- CQC rates GP federation virtual service as “outstanding”
- Model based around a patient app and telehealth credited with reducing GP costs and improving access to community services
- One of 57 pilots that received national funding to improve GP access
A virtual primary care service funded as part of the government’s push to extend opening hours has been rated outstanding by the Care Quality Commission.
South Doc Services runs virtual primary care support services for the MyHealthcare GP federation out of West Health Medical Centre in south Birmingham, covering 47 practices and 300,000 patients.
This includes seven day virtual GP consultations, both by phone and online, prescriptions and appointment booking services for a range of GP and community services, including maternity, diagnostics and screening.
In its first inspection of the service, published on Thursday, the CQC praised in-house developed patient app, MyHealthcare, which provided access to health records, appointment bookings, and long term condition support.
Clinical Commissioning Group data provided to inspectors showed that patients that used the virtual prescription service cost significantly less than those that dealt directly with their practice.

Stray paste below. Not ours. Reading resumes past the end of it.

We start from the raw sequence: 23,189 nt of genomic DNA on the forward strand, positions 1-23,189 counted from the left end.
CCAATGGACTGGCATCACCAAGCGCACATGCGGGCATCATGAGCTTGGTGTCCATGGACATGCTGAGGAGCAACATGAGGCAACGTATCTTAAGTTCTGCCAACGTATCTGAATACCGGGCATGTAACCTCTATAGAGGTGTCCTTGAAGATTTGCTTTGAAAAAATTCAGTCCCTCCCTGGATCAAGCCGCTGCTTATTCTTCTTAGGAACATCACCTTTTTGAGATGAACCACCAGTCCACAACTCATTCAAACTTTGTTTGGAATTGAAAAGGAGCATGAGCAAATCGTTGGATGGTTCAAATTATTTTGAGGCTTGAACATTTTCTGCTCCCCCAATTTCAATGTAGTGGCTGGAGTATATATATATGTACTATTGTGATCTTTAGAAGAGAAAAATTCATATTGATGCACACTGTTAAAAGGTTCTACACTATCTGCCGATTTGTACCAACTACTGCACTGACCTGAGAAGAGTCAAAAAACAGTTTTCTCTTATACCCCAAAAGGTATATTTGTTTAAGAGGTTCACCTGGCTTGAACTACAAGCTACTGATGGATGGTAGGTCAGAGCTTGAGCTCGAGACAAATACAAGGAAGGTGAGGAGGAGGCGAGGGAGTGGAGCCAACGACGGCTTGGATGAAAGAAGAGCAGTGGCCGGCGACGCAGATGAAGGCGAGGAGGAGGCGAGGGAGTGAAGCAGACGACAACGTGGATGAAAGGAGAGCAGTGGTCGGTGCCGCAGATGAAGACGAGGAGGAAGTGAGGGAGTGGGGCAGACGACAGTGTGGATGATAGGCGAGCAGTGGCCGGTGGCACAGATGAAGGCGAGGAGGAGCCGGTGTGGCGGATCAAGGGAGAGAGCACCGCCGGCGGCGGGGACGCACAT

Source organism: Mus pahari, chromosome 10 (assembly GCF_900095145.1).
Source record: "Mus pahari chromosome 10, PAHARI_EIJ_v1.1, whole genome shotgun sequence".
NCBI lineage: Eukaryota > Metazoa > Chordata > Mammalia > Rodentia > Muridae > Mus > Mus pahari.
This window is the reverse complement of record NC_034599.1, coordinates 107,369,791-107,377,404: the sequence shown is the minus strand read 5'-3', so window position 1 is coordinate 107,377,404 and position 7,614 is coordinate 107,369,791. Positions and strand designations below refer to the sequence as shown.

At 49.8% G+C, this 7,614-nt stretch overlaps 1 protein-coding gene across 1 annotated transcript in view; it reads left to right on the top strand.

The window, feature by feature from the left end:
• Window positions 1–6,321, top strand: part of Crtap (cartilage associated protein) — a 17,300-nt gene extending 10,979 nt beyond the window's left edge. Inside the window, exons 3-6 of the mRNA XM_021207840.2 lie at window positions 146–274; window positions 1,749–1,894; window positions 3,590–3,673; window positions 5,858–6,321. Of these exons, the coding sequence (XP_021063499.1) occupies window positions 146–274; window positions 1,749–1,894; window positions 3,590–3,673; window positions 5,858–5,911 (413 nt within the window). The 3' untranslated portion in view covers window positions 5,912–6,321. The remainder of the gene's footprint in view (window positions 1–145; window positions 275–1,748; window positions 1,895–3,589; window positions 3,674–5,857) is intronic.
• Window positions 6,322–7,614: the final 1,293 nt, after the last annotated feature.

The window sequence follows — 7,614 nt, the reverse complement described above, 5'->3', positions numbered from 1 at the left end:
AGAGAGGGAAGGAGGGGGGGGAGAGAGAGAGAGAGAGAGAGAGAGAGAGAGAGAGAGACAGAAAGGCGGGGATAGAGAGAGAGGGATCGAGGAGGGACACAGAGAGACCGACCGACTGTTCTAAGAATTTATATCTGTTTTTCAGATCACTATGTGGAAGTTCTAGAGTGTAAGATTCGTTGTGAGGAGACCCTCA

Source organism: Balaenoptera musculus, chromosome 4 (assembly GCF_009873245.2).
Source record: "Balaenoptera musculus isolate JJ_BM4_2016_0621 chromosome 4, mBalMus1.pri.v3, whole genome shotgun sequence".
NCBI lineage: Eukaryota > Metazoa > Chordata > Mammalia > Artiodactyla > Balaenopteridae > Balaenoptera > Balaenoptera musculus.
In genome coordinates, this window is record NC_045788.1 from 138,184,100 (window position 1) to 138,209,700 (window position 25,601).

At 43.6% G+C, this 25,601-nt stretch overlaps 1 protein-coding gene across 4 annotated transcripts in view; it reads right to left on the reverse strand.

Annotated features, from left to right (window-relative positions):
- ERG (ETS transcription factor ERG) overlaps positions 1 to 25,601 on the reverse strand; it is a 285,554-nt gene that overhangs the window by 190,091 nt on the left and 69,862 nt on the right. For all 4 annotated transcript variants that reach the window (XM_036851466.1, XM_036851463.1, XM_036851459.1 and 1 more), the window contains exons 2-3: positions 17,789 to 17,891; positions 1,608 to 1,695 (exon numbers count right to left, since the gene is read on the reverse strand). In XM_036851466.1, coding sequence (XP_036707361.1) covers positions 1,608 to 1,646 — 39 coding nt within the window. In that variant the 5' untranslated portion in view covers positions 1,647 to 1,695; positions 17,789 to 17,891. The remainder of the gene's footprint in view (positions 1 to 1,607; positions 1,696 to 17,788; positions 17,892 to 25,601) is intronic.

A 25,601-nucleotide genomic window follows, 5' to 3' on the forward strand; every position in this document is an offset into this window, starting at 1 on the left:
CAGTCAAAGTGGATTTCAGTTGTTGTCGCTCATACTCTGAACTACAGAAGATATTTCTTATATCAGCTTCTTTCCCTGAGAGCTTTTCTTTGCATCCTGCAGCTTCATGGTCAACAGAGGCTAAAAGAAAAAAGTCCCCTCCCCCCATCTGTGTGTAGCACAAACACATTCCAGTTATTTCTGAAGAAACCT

Setting up this service specifically had halved the time GP practice staff reported, spending processing prescriptions, the report said.
There was also some suggestion, albeit based on unverifiable data, that the service had also reduced hospital emergency admissions by triaging NHS 111 calls.
Allowing the virtual services to book patients directly for community services, such as physiotherapy, had reduced waiting lists from weeks to days, the report said.
South Doc Service chief executive Nirmal Vora told HSJ the success was down to building trust between GPs, and in the service and supporting the virtual service with well connected physical hubs.
Mr Vora said the next big step would be to introduce a video consultation function into the app, which would connect patients via their smartphone with their regular GP and replace a Skype service that had poor uptake with patients. Testing with a small group of GPs was expected in about six weeks.
He said South Doc was also in talks with other Birmingham and Solihull GP groups around joint venture to expand the virtual service across the region.
South Doc Services was one of 57 pilots that received money from the flagship £150m GP Access Fund. First announced by then prime minister David Cameron in 2014, and since expanded, most pilot sites have reported limited success in extending GP access.
MyHealthcare was one of only 12 that hit the target.